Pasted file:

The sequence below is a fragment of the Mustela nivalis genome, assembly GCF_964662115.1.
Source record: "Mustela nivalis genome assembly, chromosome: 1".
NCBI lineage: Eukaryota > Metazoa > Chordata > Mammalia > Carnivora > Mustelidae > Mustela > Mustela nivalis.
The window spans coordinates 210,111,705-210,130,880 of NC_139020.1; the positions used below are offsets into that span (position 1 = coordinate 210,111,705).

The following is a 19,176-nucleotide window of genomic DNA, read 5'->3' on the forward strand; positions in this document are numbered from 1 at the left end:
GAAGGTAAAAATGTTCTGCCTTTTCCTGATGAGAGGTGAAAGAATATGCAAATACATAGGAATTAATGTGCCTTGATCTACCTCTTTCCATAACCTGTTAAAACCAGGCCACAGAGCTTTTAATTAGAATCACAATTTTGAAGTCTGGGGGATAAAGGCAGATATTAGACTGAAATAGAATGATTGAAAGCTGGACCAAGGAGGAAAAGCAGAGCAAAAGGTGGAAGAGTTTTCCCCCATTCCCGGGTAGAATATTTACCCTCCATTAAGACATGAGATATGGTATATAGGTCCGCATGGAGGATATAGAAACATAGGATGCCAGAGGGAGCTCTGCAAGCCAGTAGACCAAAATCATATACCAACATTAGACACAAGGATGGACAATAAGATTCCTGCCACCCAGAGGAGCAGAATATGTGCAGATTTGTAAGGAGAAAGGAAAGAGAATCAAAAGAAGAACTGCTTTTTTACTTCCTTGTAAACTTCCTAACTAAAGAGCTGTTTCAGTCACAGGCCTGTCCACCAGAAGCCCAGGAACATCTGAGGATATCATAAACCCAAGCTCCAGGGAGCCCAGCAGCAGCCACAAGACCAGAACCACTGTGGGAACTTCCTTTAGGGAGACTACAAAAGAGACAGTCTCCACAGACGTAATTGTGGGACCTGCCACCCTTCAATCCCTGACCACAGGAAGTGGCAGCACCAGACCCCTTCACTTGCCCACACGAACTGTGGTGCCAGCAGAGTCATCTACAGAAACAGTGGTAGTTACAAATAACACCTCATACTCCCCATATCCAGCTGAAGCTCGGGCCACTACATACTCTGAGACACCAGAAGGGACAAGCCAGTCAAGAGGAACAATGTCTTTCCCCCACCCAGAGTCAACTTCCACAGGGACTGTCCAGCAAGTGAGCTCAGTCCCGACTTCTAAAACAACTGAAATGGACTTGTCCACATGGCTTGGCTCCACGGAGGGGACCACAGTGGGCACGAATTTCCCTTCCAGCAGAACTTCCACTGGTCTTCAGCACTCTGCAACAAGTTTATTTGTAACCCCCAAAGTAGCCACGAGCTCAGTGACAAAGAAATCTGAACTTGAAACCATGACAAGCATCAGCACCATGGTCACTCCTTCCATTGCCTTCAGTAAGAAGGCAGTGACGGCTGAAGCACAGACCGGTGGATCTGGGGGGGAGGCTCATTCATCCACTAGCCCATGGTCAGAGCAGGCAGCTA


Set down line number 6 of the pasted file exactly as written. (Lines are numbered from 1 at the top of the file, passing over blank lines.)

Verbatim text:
GAAGGTAAAAATGTTCTGCCTTTTCCTGATGAGAGGTGAAAGAATATGCAAATACATAGGAATTAATGTGCCTTGATCTACCTCTTTCCATAACCTGTTAAAACCAGGCCACAGAGCTTTTAATTAGAATCACAATTTTGAAGTCTGGGGGATAAAGGCAGATATTAGACTGAAATAGAATGATTGAAAGCTGGACCAAGGAGGAAAAGCAGAGCAAAAGGTGGAAGAGTTTTCCCCCATTCCCGGGTAGAATATTTACCCTCCATTAAGACATGAGATATGGTATATAGGTCCGCATGGAGGATATAGAAACATAGGATGCCAGAGGGAGCTCTGCAAGCCAGTAGACCAAAATCATATACCAACATTAGACACAAGGATGGACAATAAGATTCCTGCCACCCAGAGGAGCAGAATATGTGCAGATTTGTAAGGAGAAAGGAAAGAGAATCAAAAGAAGAACTGCTTTTTTACTTCCTTGTAAACTTCCTAACTAAAGAGCTGTTTCAGTCACAGGCCTGTCCACCAGAAGCCCAGGAACATCTGAGGATATCATAAACCCAAGCTCCAGGGAGCCCAGCAGCAGCCACAAGACCAGAACCACTGTGGGAACTTCCTTTAGGGAGACTACAAAAGAGACAGTCTCCACAGACGTAATTGTGGGACCTGCCACCCTTCAATCCCTGACCACAGGAAGTGGCAGCACCAGACCCCTTCACTTGCCCACACGAACTGTGGTGCCAGCAGAGTCATCTACAGAAACAGTGGTAGTTACAAATAACACCTCATACTCCCCATATCCAGCTGAAGCTCGGGCCACTACATACTCTGAGACACCAGAAGGGACAAGCCAGTCAAGAGGAACAATGTCTTTCCCCCACCCAGAGTCAACTTCCACAGGGACTGTCCAGCAAGTGAGCTCAGTCCCGACTTCTAAAACAACTGAAATGGACTTGTCCACATGGCTTGGCTCCACGGAGGGGACCACAGTGGGCACGAATTTCCCTTCCAGCAGAACTTCCACTGGTCTTCAGCACTCTGCAACAAGTTTATTTGTAACCCCCAAAGTAGCCACGAGCTCAGTGACAAAGAAATCTGAACTTGAAACCATGACAAGCATCAGCACCATGGTCACTCCTTCCATTGCCTTCAGTAAGAAGGCAGTGACGGCTGAAGCACAGACCGGTGGATCTGGGGGGGAGGCTCATTCATCCACTAGCCCATGGTCAGAGCAGGCAGCTA